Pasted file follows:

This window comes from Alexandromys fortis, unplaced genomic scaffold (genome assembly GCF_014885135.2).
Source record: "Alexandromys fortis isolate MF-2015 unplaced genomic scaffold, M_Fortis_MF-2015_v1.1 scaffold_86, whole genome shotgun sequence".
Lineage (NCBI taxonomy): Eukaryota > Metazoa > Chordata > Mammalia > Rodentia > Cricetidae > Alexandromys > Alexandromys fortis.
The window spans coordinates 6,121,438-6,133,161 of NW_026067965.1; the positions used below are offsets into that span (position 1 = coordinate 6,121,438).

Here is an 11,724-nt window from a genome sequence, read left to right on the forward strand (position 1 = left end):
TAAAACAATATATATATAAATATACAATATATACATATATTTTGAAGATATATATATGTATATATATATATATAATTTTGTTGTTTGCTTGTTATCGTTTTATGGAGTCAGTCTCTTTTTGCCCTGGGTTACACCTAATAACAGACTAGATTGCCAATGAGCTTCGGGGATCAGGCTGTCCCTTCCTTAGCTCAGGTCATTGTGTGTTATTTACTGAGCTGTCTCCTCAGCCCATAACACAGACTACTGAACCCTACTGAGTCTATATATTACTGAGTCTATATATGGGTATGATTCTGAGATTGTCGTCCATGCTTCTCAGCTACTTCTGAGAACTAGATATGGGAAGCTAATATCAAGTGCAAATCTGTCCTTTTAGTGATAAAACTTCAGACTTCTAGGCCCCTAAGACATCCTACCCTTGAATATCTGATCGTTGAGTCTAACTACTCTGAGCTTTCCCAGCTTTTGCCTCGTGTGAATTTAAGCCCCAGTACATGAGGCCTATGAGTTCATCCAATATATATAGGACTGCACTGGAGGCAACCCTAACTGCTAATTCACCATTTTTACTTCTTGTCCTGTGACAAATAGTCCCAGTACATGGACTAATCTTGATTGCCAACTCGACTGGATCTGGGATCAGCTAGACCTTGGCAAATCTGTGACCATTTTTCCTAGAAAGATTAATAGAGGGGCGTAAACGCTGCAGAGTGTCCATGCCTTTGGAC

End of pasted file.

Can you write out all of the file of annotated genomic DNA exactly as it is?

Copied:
This window comes from Alexandromys fortis, unplaced genomic scaffold (genome assembly GCF_014885135.2).
Source record: "Alexandromys fortis isolate MF-2015 unplaced genomic scaffold, M_Fortis_MF-2015_v1.1 scaffold_86, whole genome shotgun sequence".
Lineage (NCBI taxonomy): Eukaryota > Metazoa > Chordata > Mammalia > Rodentia > Cricetidae > Alexandromys > Alexandromys fortis.
The window spans coordinates 6,121,438-6,133,161 of NW_026067965.1; the positions used below are offsets into that span (position 1 = coordinate 6,121,438).

Here is an 11,724-nt window from a genome sequence, read left to right on the forward strand (position 1 = left end):
TAAAACAATATATATATAAATATACAATATATACATATATTTTGAAGATATATATATGTATATATATATATATAATTTTGTTGTTTGCTTGTTATCGTTTTATGGAGTCAGTCTCTTTTTGCCCTGGGTTACACCTAATAACAGACTAGATTGCCAATGAGCTTCGGGGATCAGGCTGTCCCTTCCTTAGCTCAGGTCATTGTGTGTTATTTACTGAGCTGTCTCCTCAGCCCATAACACAGACTACTGAACCCTACTGAGTCTATATATTACTGAGTCTATATATGGGTATGATTCTGAGATTGTCGTCCATGCTTCTCAGCTACTTCTGAGAACTAGATATGGGAAGCTAATATCAAGTGCAAATCTGTCCTTTTAGTGATAAAACTTCAGACTTCTAGGCCCCTAAGACATCCTACCCTTGAATATCTGATCGTTGAGTCTAACTACTCTGAGCTTTCCCAGCTTTTGCCTCGTGTGAATTTAAGCCCCAGTACATGAGGCCTATGAGTTCATCCAATATATATAGGACTGCACTGGAGGCAACCCTAACTGCTAATTCACCATTTTTACTTCTTGTCCTGTGACAAATAGTCCCAGTACATGGACTAATCTTGATTGCCAACTCGACTGGATCTGGGATCAGCTAGACCTTGGCAAATCTGTGACCATTTTTCCTAGAAAGATTAATAGAGGGGCGTAAACGCTGCAGAGTGTCCATGCCTTTGGAC